Even more recently, I wrote something like a terminal emulator for the CoCo 2, again in 6809 ML. It's not a full emulator because it only receives data, but the cool thing is that I made up a protocol for cursor positioning (similar to the "ANSI" color terminal protocol). This happens at 9600 baud, so I can blast out mixed low-res graphics and text with surprising speed.  And it doesn't have to be a PC or even a microcomputer blasting out the data feed... a $2.50 PIC chip will work fine, and can modify (i.e. animate) the feed in response to all sorts of inputs, e.g. a Tandy deluxe joystick wired to its analog inputs.

    People say they learned nothing in college, but having spent 5 years elbow-deep in 68000 assembly does seem to have helped my CoCo skills considerably. It's not like I was doing this kind of thing as a kid (and nobody at Radio Shack knew how to do it either.)

    And every time I think about how IBM decided not to use the 68000 for their PC, it makes me want to cry. What in the hell were they thinking? Back then I wanted a PC or an Apple II just to have access to the associated software. Now, I don't touch anything PC-based unless I'm being well-paid to do it. The CoCo seems like a superior machine to my mind. I mean, at least the few games it did run weren't renderd in cyan, magenta, black, and white.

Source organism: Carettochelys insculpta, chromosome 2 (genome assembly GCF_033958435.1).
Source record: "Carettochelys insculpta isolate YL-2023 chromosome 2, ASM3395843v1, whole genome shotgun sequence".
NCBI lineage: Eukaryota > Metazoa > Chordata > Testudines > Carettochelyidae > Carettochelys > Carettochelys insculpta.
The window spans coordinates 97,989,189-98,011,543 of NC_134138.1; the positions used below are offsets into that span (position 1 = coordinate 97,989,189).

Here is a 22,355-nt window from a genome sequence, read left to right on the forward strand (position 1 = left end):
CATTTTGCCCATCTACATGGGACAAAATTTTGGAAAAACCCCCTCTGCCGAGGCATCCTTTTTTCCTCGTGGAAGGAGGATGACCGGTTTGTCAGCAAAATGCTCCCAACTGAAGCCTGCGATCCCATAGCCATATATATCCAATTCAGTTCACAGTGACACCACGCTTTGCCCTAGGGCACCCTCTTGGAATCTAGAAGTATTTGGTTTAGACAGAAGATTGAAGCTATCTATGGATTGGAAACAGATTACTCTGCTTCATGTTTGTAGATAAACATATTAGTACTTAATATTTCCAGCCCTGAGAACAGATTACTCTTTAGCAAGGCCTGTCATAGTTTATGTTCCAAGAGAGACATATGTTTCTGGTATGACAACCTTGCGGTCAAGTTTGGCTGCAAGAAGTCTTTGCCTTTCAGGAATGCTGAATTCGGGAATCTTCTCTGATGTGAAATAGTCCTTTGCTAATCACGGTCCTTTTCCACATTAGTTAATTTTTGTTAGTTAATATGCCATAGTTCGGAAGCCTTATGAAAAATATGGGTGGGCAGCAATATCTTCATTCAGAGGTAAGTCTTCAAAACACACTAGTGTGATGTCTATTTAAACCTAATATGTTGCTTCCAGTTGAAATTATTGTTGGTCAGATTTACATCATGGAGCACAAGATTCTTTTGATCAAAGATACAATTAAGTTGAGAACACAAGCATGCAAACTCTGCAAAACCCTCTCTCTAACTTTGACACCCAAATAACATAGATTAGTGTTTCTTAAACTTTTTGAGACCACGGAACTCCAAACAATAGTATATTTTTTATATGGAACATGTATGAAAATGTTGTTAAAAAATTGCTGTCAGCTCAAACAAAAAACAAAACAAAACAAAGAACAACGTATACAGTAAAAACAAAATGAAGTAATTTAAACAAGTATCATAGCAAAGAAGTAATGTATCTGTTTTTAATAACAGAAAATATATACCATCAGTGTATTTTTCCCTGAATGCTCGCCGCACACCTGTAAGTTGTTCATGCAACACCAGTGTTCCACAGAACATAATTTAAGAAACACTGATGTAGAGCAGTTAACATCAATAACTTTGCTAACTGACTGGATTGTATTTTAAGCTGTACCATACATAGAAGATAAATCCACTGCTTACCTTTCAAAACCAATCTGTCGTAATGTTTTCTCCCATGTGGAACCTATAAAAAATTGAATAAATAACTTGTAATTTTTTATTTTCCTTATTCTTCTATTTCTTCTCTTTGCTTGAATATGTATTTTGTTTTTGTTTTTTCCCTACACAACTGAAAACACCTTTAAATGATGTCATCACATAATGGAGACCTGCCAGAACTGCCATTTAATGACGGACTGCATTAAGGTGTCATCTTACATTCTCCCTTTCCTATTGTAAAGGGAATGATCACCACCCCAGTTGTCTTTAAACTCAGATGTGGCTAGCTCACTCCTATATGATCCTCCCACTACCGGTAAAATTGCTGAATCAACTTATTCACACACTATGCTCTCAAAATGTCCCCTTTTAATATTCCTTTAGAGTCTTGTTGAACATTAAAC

• @DaveK said:

    @DaveK said:

    : 0400 a0 00 2e 20 04 90 07 20 d2 ff a8 4c 02 04 60 60

    : 0420 48 45 4c 4c 4f 20 55 4f 52 4c 44 21 00

    (hmmm... will have to google that to see if I remembered it right.... it's been a few years, I'll bet I got the X and Y registers mixed up and the bne is probably wrong too...) 

    I looked it up.  2e should be b9, 90 should be f0, and a8 should have been c8.

    Still, I think that's not a bad showing, coming at it cold and after a twenty year break.

    Damn it, why do I look at that and think you've wasted a couple bytes?  And that second line's all caps.  Ever hear of the shift key?



  • @Goplat said:

    It's a Commodore 64 program. For those lacking a 6502 disassembler:

    0400: A0 00        LDY #$00
    0402: B9 20 04     LDA $0420,Y
    0405: F0 07        BEQ $040E
    0407: 20 D2 FF     JSR $FFD2
    040A: C8           INY
    040B: 4C 02 04     JMP $0402
    040E: 60           RTS
    040F: 60           RTS

    $FFD2 is the address of the routine inside Commodore BASIC to display a character.

    As said, CHROUT ($FFD2) is in KERNAL ROM, not BASIC ROM.

    Does PET have a null-terminated-string-output routine in BASIC ROM? Commodore 64 has one in $AB1E (sorry, non-l33t symbolic assembly):

    MAIN: LDA #<TXT
        LDY #>TXT
        JSR $AB1E
        RTS
        TXT: .asc "HELLO WORLD!",13,00



  • @tgape said:

    @DaveK said:

    @DaveK said:

    : 0400 a0 00 2e 20 04 90 07 20 d2 ff a8 4c 02 04 60 60

    : 0420 48 45 4c 4c 4f 20 55 4f 52 4c 44 21 00